Institute gets $1.7M for skin cancer research
The Hormel Institute received a five-year federal grant totaling more than $1.7 million for skin cancer research led by Dr. Rebecca Morris, leader of the Stem Cells and Cancer section at The Institute.
Morris, whose research uses adult, non-human stem cells, has been working to identify stem cell-regulating genes for 10 years. She now has found a gene that appears to be linked to stem cell numbers and helping to protect against skin tumor development. This gene also might have an immune function in the skin that can fight bacteria and protect against environmental damage. As stem cell research leads to discoveries to improve health, these cells can be obtained through ways — such as from adult tissue stem cells or through bio-engineering — to avoid the ethical issues of how to secure stem cells for treatment.
This new project, funded through 2017, will further her research on that gene and the idea that, through using the gene, stem cells possibly could be used as a way to protect the body. The down side of stem cells is they seem to be targets for cancer development, Morris said.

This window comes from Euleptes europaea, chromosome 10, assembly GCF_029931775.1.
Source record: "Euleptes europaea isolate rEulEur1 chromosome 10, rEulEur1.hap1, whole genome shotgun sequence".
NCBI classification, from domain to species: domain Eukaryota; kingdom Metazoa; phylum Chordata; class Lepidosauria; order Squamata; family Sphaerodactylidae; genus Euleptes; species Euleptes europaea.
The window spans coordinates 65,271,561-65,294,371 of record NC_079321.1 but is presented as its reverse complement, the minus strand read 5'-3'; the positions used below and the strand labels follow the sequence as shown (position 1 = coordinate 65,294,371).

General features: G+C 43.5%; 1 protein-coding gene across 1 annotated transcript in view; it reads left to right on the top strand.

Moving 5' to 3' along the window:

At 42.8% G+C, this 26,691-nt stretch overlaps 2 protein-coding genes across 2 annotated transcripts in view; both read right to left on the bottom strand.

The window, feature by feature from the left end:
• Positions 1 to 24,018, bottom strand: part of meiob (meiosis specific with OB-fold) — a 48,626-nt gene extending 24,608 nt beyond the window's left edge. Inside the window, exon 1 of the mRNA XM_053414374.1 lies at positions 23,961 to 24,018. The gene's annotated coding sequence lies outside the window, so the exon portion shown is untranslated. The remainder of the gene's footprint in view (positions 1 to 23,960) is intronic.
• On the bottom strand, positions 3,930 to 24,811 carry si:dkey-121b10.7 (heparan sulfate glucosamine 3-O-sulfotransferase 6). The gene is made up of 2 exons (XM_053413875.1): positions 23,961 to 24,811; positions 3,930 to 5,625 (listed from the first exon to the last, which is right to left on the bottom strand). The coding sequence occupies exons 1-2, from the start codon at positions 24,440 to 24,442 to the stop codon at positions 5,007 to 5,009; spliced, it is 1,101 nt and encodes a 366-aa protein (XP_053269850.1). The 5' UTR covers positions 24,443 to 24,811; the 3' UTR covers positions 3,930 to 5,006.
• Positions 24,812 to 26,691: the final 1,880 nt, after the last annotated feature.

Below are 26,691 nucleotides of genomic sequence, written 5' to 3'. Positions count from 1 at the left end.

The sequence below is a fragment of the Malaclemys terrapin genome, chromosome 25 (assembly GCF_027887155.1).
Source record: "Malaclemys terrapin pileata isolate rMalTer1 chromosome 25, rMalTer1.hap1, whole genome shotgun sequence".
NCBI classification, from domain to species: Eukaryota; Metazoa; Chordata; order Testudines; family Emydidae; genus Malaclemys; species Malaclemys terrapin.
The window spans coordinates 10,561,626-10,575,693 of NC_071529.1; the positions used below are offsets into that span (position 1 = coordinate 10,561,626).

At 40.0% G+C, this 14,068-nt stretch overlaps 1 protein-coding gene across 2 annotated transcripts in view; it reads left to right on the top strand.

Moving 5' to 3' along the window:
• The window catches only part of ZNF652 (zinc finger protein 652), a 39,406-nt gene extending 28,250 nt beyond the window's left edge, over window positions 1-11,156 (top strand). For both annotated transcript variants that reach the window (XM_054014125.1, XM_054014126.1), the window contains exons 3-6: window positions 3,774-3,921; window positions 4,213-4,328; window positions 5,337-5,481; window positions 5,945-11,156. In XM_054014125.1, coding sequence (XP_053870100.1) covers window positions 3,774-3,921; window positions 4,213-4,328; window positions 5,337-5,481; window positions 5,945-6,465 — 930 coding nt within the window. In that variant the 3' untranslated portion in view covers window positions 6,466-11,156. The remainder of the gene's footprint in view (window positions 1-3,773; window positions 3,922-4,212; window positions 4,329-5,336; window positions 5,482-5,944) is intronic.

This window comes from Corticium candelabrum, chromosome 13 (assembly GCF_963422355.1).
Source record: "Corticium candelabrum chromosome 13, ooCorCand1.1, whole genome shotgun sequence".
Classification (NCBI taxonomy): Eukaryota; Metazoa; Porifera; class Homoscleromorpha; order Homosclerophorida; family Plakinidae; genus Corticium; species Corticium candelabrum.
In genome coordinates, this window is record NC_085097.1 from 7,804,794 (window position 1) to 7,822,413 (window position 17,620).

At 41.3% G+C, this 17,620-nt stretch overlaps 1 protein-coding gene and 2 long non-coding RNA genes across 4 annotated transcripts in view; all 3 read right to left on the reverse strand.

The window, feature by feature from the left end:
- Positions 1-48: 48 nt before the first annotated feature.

“This is exciting for us because a gene, whose function is to protect, may do double duty by regulating stem cell activity related to the immune system,” Morris said in a press release. “If we can identify this gene, then maybe we could find a way to turn off the stem cells if they’re growing too fast, such as in cancer and other diseases involving too rapid cell growth.”
With the title, “Identification of a Keratinocyte Stem Cell Regulatory Gene in the KSC2 Locus,” the project is funded through the National Institute of Arthritis and Musculoskeletal and Skin Diseases, part of the National Institutes of Health.
The key is to find the genes that control the number and growth potential of epidermal stem cells, Morris said. Then you could create more stem cells or make them grow faster, for example, to heal an ulcer or the thinning of skin due to aging.
Morris, who joined The Hormel Institute in 2008, focuses her research on stem cells responsible for healing wounds, maintaining normal tissue integrity and cancer. Her lab uses adult stems cells isolated from the skin through a technique Morris developed when she was a post-doctorate at MD Anderson Cancer Center in Houston.
With the grant funds, Morris plans to buy a new centrifuge to use in preparing skin cells for stem cell assays. The hiring process for her section also now is underway for an additional lab technician and new post-doctoral scientist, Morris said.